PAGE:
20141116-IMG_9105The temples and cities of Myanmar are an incredible experience, but sometimes it’s the complete lack of development that makes an adventure life changing.

The rural farmland between Inle Lake and  Kalaw is the perfect backcountry escape. 

It’s also a great opportunity to have a unique experience with the local country folk

I decided to do a three-day guided trek in reverse compared to most travelers, and I was very pleased with the result.  

We often found ourselves amongst endless fields and rolling hills with no one else around for miles.  It felt like freedom and adventure had finally met their perfect match.

Trekking Inle Lake to Kalaw Myanmar


The trek began in the high mountain tobacco farms surrounding Inle Lake.  These farms produce the famous Burmese cigars wrapped in tobacco leaves.  The locals love to smoke these high altitude delights, as you will soon see.


The view of Inle lake wasn’t the best view of the trek, but it wasn’t bad either. Once we got over the hills and away from the fishing village, a technicolor farmland unfolded like a homemade quilt.




It didn’t take long before we knew the biology behind every color, thanks to our guide.  See if you can guess which plant belongs in each square of land.


These yellow flowers produce sesame seeds.


These peppers account for the spice in food for a vast number of areas throughout the country.


“The rice fields reflected the sun and bathed the world in gold.  They can be seen like this in early November.”



The serenity of endless farmland left us humbled and awestruck, but the encounters with local farmers helped us to understand the unique lifestyle that created it.



The dirt roads that weave through the fields have extensive damage due to flooding in the wet season. They would be virtually impassable by any man-made machine.  Luckily, Burmese farmers have employed a natural means of pulling crops over the obstacles.


We were interested in learning that crop picking is reserved almost exclusively for females.  Males are needed more around the villages and for managing the carts once the crop has been picked.


This traditional burmese farm woman is tougher than any man I know.  She is currently smoking the high mountain cigar I spoke about earlier and holding a curved blade called a sickle.  It’s for cutting rice stalks…and nosey tourists.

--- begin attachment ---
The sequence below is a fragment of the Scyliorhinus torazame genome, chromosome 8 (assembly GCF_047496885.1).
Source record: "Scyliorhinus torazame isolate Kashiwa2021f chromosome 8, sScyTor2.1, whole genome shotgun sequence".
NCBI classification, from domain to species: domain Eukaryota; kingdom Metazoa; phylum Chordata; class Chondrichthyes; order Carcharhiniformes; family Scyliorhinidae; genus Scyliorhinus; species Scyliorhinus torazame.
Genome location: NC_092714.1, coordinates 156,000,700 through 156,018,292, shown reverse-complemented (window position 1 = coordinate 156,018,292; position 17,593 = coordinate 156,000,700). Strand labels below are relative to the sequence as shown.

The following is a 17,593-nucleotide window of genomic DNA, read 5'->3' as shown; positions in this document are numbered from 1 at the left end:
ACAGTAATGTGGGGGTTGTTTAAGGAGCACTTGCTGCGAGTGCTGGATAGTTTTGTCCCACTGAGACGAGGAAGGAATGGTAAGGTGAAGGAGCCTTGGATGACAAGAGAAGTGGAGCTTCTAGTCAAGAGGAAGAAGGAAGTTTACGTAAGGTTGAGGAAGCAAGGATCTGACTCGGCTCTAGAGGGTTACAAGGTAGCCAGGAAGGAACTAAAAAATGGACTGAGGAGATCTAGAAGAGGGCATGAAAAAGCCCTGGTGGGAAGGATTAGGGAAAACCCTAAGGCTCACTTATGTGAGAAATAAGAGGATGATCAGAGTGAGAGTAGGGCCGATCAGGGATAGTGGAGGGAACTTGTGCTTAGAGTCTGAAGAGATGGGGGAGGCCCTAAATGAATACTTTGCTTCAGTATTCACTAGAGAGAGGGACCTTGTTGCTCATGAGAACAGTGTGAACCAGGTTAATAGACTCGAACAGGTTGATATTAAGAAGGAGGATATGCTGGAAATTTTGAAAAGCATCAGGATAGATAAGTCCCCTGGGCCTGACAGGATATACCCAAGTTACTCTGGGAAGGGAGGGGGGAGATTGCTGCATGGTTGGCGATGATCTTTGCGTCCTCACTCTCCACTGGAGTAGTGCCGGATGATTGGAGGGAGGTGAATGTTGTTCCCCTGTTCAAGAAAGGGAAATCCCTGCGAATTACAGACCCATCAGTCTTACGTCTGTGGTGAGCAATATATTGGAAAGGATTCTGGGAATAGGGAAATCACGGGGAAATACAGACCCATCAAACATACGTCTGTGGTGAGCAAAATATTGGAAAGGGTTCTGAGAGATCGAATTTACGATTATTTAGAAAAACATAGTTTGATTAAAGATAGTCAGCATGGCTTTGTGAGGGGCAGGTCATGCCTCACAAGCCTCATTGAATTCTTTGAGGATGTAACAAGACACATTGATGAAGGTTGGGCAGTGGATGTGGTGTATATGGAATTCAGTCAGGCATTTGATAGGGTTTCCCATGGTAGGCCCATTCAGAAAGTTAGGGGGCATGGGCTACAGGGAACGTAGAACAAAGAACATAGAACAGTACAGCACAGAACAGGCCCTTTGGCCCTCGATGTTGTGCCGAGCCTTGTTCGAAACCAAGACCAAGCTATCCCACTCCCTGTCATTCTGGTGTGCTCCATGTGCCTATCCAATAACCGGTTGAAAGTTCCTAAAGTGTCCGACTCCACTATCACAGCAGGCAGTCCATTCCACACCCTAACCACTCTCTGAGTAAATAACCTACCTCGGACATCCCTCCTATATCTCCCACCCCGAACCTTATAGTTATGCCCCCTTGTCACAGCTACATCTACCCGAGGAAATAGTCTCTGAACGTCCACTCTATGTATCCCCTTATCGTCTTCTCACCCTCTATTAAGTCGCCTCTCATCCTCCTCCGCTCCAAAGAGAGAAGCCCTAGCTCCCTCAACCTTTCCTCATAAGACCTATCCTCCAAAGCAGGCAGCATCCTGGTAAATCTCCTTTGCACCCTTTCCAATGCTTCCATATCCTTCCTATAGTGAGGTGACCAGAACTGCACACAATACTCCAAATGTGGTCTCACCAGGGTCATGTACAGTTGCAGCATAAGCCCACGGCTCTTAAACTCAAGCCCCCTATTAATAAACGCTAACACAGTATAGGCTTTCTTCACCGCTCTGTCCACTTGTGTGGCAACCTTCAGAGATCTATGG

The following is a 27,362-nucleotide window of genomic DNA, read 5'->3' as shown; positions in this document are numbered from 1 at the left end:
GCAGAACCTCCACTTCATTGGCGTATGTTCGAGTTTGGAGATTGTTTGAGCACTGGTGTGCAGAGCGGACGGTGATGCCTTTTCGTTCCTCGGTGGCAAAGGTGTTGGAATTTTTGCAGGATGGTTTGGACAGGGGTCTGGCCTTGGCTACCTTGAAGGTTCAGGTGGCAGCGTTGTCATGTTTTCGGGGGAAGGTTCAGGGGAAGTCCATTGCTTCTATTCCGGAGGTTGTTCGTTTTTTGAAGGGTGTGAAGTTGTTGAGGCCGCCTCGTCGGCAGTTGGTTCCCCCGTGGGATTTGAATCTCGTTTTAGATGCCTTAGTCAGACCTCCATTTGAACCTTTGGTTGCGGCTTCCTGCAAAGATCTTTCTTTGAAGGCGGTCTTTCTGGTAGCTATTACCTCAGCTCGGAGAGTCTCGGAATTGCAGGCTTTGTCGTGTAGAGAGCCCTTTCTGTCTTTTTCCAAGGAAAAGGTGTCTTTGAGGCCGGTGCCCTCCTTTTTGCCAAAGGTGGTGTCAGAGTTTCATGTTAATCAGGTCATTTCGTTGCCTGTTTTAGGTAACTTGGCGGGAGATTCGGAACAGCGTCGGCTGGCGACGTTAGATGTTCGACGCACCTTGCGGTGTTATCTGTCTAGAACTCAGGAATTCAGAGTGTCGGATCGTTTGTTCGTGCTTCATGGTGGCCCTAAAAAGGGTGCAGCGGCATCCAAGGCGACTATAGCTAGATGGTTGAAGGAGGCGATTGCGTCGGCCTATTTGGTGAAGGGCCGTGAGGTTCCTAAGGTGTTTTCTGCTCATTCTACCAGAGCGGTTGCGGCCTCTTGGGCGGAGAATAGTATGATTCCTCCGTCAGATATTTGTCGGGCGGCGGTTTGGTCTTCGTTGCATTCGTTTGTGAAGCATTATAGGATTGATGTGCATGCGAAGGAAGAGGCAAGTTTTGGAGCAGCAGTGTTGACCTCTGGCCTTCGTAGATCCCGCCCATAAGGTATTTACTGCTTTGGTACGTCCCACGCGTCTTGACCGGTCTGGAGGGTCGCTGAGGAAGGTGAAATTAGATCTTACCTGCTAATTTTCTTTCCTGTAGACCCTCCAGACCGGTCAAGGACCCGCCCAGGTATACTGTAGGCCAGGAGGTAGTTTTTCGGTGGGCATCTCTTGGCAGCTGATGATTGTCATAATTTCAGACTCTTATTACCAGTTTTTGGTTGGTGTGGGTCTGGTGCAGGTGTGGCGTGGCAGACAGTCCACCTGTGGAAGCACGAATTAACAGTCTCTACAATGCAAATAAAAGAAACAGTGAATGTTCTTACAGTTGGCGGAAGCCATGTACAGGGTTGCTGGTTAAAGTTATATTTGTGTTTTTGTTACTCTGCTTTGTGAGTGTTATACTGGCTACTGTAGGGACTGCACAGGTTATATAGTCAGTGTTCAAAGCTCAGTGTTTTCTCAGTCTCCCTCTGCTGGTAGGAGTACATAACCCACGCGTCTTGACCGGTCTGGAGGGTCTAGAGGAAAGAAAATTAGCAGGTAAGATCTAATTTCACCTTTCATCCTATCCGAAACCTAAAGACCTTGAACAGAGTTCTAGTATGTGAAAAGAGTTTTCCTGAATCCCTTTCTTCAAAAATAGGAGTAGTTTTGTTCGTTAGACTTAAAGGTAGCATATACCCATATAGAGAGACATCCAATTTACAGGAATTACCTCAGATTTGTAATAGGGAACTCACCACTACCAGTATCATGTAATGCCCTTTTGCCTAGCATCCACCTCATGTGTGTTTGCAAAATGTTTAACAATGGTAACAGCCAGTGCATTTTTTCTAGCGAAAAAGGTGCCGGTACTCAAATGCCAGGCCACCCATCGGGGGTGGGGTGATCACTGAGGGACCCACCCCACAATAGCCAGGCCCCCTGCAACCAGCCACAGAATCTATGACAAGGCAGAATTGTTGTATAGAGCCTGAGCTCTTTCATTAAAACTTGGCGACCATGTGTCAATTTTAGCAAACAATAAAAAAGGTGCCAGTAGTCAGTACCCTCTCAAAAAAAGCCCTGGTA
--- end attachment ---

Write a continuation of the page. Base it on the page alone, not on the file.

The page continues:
Another cool aspect of Burmese farm culture is the way in which everything is communal.  Villages fill water caskets and every farmer uses the same cups to hydrate.

20141116-IMG_9165We stayed with a host family in a different village every night.  This gave us a unique opportunity to experience the high mountain culture.


The children of the village had never heard western music, so when I came in blasting tunes on my portable sound system, a dance party quickly ensued.


We spent the nights sleeping in large homes like this one.  The floor was lined with creative weavings of recycled plastic.  They were pretty to look at but were not super comfortable.


Here is a shot of our guide and his friends cooking us our dinner.  As you can see, it was quite the process. When asked how he learned to make such amazing food, he responded, “my mother taught me when I was young.”

20141115-IMG_9077Our host mom treated us like we were part of the family.



Some of the most rewarding cultural experiences came from playing games with the locals.  First, they taught me how to play their version of hackie sack. Then, I taught them a classic card game: Egyptian Rat Screw!

20141116-IMG_9223 With every great experience, I feel the need to give back in some way.  We decided to give our binoculars as a present to a local child.  He was just as amazed as his parents…once they figured out how to use them.

The trek from Inle Lake to Kalaw opened our eyes and filled our hearts.  It was the travel adventure that everyone searches for, and I will never forget it.

What is the most shocking thing you have learned about a distant culture?